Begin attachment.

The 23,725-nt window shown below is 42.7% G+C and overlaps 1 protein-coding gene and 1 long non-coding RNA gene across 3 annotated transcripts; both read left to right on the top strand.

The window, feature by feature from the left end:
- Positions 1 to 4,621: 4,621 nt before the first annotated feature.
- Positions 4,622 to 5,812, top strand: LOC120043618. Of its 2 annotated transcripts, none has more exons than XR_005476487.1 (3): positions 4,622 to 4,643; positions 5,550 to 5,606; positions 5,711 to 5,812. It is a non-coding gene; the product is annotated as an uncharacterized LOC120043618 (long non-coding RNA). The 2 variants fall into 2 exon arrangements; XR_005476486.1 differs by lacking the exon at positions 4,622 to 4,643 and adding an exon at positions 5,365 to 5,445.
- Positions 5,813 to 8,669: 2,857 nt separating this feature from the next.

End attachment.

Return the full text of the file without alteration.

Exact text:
The 23,725-nt window shown below is 42.7% G+C and overlaps 1 protein-coding gene and 1 long non-coding RNA gene across 3 annotated transcripts; both read left to right on the top strand.

The window, feature by feature from the left end:
- Positions 1 to 4,621: 4,621 nt before the first annotated feature.
- Positions 4,622 to 5,812, top strand: LOC120043618. Of its 2 annotated transcripts, none has more exons than XR_005476487.1 (3): positions 4,622 to 4,643; positions 5,550 to 5,606; positions 5,711 to 5,812. It is a non-coding gene; the product is annotated as an uncharacterized LOC120043618 (long non-coding RNA). The 2 variants fall into 2 exon arrangements; XR_005476486.1 differs by lacking the exon at positions 4,622 to 4,643 and adding an exon at positions 5,365 to 5,445.
- Positions 5,813 to 8,669: 2,857 nt separating this feature from the next.